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Swine flu: Time to close the U.S.-Mexico border?

April 28, 2009 |  8:10 am


The World Health Organization just raised the pandemic threat level to 4 out of 6 for an outbreak of what it calls the A/H1N1 virus.

In the United States, the number of swine flu cases is rising. In Mexico, where residents pictured above leave the subway with masks on, the death toll is climbing. In Europe, a health official is warning residents not to travel to either the United States or Mexico. And all over the world, stocks are tumbling as traders worry about the potential economic impact of panic on travel and commerce.

In Washington too, there has been a flurry of activity to address the outbreak.

At the White House, President Obama has added a daily swine flu update to his morning briefing schedule.

In the Senate, lawmakers finally started debating the nomination of Kansas Gov. Kathleen Sebelius to head the critical Department of Health and Human Services. It's a nomination that, as The Ticket reported Monday, the Republicans have delayed. Even today, Alaska Gov. Sarah Palin is lobbying against Sebelius' confirmation because of the Kansas governor's support for abortion.

Finally in Congress, one lone congressman from Corning, N.Y., is calling for the White House to close the 2,000-mile border between the U.S. and Mexico.

Democrat Eric Massa, a Naval Academy graduate and Persian Gulf War veteran who serves on the Homeland Security Committee and is also a cancer survivor who said he has "complete faith in our medical professionals," wants the border shut down.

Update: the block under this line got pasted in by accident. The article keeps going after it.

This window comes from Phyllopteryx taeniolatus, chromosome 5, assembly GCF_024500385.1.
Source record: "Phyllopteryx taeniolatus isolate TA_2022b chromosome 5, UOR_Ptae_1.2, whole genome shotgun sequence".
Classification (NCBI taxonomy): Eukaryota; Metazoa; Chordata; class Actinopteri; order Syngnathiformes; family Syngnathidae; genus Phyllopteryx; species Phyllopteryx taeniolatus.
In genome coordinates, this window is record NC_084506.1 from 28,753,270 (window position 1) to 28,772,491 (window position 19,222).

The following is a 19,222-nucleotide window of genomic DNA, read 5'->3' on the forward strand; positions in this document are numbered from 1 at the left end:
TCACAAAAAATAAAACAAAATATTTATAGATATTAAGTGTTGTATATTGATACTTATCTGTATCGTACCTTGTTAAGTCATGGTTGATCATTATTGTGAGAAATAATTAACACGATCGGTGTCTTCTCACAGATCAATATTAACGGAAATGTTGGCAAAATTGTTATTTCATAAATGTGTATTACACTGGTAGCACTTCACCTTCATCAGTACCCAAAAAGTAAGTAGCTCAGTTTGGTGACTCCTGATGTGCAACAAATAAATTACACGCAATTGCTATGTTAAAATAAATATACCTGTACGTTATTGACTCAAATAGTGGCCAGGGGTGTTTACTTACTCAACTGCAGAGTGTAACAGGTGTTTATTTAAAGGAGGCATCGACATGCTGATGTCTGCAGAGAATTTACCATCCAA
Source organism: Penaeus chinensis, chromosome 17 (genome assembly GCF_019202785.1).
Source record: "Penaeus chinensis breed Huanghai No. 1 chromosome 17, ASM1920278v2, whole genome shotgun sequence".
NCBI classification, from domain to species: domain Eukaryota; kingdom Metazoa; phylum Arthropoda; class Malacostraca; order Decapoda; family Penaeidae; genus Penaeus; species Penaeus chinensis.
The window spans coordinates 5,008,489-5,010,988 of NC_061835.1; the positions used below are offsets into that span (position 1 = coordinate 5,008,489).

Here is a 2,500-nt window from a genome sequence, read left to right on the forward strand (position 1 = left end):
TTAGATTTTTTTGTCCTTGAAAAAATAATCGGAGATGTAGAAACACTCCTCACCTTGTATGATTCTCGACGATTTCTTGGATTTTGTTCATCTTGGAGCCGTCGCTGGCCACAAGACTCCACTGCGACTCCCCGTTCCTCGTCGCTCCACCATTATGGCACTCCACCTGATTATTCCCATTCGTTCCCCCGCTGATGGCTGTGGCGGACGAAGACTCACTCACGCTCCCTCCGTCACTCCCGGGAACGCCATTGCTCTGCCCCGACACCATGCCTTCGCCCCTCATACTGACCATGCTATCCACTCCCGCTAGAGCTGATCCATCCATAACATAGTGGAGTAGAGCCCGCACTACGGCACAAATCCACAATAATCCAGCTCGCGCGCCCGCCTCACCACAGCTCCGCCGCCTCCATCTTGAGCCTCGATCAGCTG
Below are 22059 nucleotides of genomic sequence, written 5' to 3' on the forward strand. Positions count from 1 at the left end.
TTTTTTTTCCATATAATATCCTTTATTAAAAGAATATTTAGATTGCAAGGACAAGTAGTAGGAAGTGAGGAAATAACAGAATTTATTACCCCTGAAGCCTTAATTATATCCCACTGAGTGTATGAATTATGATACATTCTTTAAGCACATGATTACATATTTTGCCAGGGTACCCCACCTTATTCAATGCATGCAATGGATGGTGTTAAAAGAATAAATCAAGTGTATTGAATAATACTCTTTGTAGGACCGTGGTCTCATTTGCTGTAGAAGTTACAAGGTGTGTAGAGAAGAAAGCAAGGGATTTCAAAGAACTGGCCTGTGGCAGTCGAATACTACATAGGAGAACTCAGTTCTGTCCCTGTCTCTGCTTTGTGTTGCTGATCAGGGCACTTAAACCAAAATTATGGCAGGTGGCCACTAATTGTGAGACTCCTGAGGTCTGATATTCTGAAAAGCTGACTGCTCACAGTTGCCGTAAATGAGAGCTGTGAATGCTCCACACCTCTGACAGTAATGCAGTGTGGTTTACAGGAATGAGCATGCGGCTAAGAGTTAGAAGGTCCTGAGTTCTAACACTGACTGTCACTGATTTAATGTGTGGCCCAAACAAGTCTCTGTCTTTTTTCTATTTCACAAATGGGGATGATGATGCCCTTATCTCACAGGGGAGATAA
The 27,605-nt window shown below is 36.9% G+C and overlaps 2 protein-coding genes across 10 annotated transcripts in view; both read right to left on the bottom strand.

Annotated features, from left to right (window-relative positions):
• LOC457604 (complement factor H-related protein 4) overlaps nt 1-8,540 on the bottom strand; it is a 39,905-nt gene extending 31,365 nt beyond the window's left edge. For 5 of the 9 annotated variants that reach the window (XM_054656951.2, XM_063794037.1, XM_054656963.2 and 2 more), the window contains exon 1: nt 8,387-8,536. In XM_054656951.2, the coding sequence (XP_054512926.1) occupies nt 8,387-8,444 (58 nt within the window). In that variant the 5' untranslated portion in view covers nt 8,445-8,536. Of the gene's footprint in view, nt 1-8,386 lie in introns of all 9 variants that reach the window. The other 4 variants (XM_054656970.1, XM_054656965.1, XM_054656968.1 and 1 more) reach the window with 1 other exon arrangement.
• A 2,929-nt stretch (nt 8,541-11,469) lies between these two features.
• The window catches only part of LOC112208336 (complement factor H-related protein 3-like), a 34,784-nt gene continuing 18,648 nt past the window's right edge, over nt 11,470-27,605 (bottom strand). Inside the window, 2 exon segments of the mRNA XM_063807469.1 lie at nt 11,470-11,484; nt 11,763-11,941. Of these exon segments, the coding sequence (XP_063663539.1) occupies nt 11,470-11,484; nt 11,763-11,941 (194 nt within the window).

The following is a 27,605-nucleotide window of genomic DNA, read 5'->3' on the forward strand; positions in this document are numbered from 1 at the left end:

The administration, which is working instead to rush antiviral medicines to the states, thinks closing the border is a bad idea.

For one thing, the spread of the disease has already started, making a border closure kind of like closing the barn door after the animals have escaped.

For another, closing the border is nearly impossible. If the United States could close its border with Mexico, illegal immigration might not have become the divisive and emotional issue that it has been.

Adding to the mix: The president is trying to calm people, not alarm them.

But mostly, as Homeland Security Secretary Janet Napolitano explained this morning, the economic and human costs of closing the border outweigh any conceivable benefits.

"We think that what we're doing now at the land ports and the airports makes sense," she said on NBC's "Today Show." Asked whether border closure is under review, she added: "That's something that can be considered, but you have to look at what the costs are. We literally have thousands of trucks and commerce that cross that border.... That would be a very, very heavy cost for what epidemiologists tell us would be marginal" benefit in containing the virus.

-- Johanna Neuman

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Photo: Eduardo Verdugo / Associated Press